Northern Territory Chief Minister Michael Gunner
Putting Victims First: Use Of Electronic Monitoring To Expand
Victor P Taffa
Gunner Northern Territory (NT) Government is taking additional action to support victims of crime and break the cycle of crime affecting our community.
Chief Minister Michael Gunner today announced that Government will seek to pass legislation on urgency in Parliament in March to expand the use of electronic monitoring (bracelets) and stop offenders committing crime while on bail.
Last week the Government announced the most comprehensive overhaul of the broken youth justice system in the history of the Northern Territory.
“Like the community, I am fed-up with this recent spike in crime we are listening and taking decisive action to address this.” Chief Minister Gunner said.
“We know there is an issue with youths being caught then re-offending and Territory Police say this expansion of electronic monitoring will allow them to intervene early with youths in danger of becoming recidivist offenders.”
Chief Minister Gunner said the additional $18.2 Million recently allocated to fix the broken youth justice system would also address youths on bail by supporting the enforcement of bail conditions.
“Our $18.2 Million overhaul of the youth justice system means, for the first time in Territory history, young offenders on bail will be case managed to provide support, enforcement and accountability to stop them reoffending and committing more crime.” Chief Minister Gunner said.
“We know too many offenders commit crimes while on bail and supporting the enforcement of bail conditions and expanding electronic monitoring powers for Police are immediate action to break the cycle.”
Chief Minister Gunner said NT Police are currently restricted from putting an electronic bracelet on people they bail.
“I have asked our Departments and Police to get to work on options on removing that restriction urgently, because there is a real opportunity for Police to act early, to monitor kids at risk, and prevent them from a life of crime.” Chief Minister Gunner said.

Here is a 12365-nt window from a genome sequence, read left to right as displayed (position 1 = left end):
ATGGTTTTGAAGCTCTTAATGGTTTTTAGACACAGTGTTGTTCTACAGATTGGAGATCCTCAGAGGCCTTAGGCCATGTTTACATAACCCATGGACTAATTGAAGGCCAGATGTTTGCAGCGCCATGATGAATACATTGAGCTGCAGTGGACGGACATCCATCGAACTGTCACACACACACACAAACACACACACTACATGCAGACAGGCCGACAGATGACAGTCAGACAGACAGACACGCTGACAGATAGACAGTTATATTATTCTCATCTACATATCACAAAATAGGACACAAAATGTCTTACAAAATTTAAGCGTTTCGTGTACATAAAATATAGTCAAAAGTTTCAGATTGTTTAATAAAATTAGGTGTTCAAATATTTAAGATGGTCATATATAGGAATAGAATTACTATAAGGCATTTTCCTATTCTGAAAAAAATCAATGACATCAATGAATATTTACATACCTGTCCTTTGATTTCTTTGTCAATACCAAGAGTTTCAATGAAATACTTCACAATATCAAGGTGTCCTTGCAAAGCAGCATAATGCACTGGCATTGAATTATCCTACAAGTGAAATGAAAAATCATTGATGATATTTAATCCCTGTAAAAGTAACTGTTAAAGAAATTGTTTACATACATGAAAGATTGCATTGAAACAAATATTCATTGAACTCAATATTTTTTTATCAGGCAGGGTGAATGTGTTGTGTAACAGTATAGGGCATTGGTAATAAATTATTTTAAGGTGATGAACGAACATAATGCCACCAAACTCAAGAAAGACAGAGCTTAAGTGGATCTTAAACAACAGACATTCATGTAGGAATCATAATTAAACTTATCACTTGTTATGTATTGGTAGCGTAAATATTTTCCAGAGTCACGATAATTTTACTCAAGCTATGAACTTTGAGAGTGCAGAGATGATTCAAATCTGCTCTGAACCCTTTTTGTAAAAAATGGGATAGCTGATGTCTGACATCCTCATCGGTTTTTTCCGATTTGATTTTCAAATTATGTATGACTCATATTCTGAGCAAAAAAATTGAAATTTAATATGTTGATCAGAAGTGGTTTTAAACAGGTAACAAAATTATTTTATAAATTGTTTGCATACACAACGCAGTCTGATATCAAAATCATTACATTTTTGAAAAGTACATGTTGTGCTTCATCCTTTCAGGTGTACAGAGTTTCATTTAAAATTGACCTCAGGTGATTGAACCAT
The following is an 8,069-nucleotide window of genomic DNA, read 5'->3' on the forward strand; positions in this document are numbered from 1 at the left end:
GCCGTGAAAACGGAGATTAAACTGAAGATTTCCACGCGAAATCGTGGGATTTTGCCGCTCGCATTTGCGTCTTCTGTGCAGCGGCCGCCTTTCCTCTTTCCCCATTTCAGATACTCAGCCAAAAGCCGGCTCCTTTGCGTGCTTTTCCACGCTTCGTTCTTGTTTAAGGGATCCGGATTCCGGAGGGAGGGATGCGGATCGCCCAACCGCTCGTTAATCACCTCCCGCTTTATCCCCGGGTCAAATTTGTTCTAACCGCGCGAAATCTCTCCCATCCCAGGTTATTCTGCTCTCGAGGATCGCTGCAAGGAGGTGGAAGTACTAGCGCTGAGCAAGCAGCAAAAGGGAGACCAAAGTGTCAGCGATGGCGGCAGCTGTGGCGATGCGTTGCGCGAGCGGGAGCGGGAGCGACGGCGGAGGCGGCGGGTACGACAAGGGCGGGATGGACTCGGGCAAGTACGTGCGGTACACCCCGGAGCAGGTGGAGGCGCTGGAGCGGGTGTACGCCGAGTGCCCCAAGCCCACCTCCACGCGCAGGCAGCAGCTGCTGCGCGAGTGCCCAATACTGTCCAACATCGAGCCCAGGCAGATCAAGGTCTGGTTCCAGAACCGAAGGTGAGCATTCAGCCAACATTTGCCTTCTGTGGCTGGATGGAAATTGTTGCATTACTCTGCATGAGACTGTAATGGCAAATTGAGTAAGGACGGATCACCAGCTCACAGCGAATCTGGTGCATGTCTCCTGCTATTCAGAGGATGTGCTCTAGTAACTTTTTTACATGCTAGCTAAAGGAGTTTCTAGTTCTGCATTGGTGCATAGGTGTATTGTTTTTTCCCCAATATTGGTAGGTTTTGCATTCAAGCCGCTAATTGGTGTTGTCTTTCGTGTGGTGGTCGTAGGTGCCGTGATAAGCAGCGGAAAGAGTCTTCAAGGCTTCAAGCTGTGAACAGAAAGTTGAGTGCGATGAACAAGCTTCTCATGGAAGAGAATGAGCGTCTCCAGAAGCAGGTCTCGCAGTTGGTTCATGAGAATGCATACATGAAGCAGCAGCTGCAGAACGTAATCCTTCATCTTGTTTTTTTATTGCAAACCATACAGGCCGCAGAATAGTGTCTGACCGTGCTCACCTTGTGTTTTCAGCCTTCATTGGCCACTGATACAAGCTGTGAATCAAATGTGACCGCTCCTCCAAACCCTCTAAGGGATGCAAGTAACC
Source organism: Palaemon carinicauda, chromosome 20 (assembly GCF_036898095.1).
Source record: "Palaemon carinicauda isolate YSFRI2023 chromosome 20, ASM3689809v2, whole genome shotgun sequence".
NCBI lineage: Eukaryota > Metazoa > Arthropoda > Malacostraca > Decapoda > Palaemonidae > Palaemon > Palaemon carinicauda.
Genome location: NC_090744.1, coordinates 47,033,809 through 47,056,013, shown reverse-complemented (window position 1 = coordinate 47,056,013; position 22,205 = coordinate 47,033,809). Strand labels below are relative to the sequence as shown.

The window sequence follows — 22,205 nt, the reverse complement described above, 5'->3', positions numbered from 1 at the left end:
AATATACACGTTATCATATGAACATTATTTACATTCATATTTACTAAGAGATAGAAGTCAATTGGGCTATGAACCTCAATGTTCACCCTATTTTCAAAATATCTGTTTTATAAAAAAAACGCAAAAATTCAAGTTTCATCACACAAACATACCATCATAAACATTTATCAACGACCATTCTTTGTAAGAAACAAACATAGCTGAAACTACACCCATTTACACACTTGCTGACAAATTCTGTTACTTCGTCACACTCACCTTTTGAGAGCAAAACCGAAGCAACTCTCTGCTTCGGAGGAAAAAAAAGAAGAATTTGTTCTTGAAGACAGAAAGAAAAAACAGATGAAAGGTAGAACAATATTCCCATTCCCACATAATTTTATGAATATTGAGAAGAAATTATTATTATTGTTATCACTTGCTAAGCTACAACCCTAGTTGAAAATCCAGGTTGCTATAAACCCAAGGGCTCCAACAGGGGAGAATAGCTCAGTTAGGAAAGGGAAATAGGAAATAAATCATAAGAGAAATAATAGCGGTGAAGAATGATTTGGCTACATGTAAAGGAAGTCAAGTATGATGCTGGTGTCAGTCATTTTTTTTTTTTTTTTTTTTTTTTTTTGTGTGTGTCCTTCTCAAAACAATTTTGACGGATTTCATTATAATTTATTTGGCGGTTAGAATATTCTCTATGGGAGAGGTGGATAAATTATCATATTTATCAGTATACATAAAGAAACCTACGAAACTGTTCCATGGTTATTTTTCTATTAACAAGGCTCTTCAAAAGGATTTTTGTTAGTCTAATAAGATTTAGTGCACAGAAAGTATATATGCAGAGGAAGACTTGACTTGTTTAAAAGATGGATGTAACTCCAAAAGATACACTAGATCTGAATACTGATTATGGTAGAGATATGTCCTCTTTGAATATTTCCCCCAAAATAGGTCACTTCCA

“Police need those powers urgently because we know that when kids first interact with Police, we need to intervene early, before they fall off the cliff it also helps the offender address peer group pressure to commit another crime and say ‘no’.”
Chief Minister Gunner said the Government had taken a raft of decisive action to address the current spike in crime including:
- 18 additional Police focused on tackling youth crime (and a commitment to fulfil the CLP (Country Liberal Party) broken promise of 120 additional Police over the term).
- 52 youth diversion workers based in Darwin, Palmerston, Katherine and Alice Springs and co-located with Police, Education and NGO providers to:
1) Provide professional support to courts and Police to improve sentencing and diversion decisions;
2) Provide early-intervention, case management and co-ordinate after hours youth activities in each region;
3) Support enforcement of bail conditions to protect the public and reintegrate young people back into the community.
- An additional $6 Million a year for NGO’s to deliver evidence-based diversion programs including wilderness programs and boot camps (focussing on skill development, road safety and drug and alcohol education). They will provide diversion options for Police and the courts.
- Supporting the enforcement of bail conditions (this support will be provided by youth diversion workers as well as the NGO sector, including options for accommodation while on bail).
- Expansion of youth justice and victims’ conferencing so victims can tell the offender about the impact of their behaviour. This conferencing is used in all Australian jurisdictions and is known to significantly reduce the likelihood of re-offending when compared to prosecution. Victims of crime are more satisfied with the justice process when given a voice.
Non-governmental organization (NGO)